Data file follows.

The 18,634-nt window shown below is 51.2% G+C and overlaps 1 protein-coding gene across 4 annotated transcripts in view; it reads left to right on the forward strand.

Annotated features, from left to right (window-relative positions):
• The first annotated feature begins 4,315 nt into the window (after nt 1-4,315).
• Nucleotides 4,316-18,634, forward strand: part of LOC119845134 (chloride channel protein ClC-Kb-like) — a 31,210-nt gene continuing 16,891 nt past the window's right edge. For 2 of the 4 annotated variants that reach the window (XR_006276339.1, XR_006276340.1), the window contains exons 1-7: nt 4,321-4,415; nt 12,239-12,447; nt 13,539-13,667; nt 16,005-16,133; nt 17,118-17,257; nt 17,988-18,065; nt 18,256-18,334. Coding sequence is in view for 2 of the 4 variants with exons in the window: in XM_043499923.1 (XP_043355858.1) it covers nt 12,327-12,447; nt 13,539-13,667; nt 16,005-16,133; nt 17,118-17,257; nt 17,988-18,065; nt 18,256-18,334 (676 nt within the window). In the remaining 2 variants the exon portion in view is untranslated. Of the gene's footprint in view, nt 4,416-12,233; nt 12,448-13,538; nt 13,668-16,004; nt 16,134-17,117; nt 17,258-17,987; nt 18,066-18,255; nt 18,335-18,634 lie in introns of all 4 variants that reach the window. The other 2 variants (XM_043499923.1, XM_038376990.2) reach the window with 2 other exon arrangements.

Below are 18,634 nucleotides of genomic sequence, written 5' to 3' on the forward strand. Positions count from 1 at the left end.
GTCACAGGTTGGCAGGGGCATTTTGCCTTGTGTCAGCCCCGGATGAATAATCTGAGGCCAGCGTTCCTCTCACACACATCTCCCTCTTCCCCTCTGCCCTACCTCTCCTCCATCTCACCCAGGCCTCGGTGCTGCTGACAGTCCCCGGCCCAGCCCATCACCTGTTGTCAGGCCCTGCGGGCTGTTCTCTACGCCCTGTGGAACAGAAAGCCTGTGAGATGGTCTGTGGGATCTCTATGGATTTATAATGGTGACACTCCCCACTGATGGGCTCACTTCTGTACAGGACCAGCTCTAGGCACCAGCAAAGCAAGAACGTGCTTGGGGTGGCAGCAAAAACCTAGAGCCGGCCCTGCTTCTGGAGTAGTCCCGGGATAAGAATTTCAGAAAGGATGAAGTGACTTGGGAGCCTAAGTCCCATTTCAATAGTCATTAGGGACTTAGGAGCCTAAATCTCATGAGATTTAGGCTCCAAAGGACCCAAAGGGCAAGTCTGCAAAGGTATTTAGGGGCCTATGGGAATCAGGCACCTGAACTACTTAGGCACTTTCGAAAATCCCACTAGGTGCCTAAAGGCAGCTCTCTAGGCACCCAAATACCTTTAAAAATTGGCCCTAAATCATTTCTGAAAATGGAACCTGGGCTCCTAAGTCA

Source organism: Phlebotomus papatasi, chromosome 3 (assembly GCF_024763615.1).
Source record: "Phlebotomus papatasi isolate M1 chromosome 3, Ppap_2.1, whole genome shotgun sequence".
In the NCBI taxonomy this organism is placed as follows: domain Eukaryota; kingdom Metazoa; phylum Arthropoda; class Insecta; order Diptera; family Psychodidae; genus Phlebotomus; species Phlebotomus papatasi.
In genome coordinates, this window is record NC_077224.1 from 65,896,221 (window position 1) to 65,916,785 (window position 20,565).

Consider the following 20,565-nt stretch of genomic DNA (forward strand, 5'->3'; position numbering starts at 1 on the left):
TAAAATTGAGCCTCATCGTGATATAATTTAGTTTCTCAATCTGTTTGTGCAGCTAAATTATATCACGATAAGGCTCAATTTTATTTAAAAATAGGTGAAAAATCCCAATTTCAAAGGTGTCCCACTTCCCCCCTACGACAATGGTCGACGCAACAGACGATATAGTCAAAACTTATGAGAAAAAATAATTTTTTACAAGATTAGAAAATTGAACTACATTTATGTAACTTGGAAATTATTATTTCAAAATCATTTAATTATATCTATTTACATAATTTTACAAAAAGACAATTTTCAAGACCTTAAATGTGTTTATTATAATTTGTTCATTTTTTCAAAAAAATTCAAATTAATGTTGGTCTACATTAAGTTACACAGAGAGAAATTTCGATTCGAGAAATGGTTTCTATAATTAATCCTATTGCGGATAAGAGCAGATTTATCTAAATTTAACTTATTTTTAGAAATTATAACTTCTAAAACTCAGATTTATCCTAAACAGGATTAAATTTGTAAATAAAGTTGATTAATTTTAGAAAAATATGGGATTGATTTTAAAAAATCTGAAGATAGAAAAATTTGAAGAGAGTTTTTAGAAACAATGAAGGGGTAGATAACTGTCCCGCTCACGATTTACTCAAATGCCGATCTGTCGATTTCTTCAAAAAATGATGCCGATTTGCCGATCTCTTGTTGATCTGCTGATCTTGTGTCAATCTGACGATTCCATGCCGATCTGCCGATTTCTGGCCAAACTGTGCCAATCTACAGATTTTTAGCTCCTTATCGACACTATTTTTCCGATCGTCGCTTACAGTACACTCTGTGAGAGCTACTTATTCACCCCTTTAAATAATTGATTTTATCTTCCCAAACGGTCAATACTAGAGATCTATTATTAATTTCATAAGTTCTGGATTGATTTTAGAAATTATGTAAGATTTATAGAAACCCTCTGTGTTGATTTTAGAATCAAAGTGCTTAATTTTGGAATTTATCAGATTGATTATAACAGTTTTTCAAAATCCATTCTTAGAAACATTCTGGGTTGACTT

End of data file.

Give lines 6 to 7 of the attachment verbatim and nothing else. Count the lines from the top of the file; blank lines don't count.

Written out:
GTCACAGGTTGGCAGGGGCATTTTGCCTTGTGTCAGCCCCGGATGAATAATCTGAGGCCAGCGTTCCTCTCACACACATCTCCCTCTTCCCCTCTGCCCTACCTCTCCTCCATCTCACCCAGGCCTCGGTGCTGCTGACAGTCCCCGGCCCAGCCCATCACCTGTTGTCAGGCCCTGCGGGCTGTTCTCTACGCCCTGTGGAACAGAAAGCCTGTGAGATGGTCTGTGGGATCTCTATGGATTTATAATGGTGACACTCCCCACTGATGGGCTCACTTCTGTACAGGACCAGCTCTAGGCACCAGCAAAGCAAGAACGTGCTTGGGGTGGCAGCAAAAACCTAGAGCCGGCCCTGCTTCTGGAGTAGTCCCGGGATAAGAATTTCAGAAAGGATGAAGTGACTTGGGAGCCTAAGTCCCATTTCAATAGTCATTAGGGACTTAGGAGCCTAAATCTCATGAGATTTAGGCTCCAAAGGACCCAAAGGGCAAGTCTGCAAAGGTATTTAGGGGCCTATGGGAATCAGGCACCTGAACTACTTAGGCACTTTCGAAAATCCCACTAGGTGCCTAAAGGCAGCTCTCTAGGCACCCAAATACCTTTAAAAATTGGCCCTAAATCATTTCTGAAAATGGAACCTGGGCTCCTAAGTCA

Source organism: Phlebotomus papatasi, chromosome 3 (assembly GCF_024763615.1).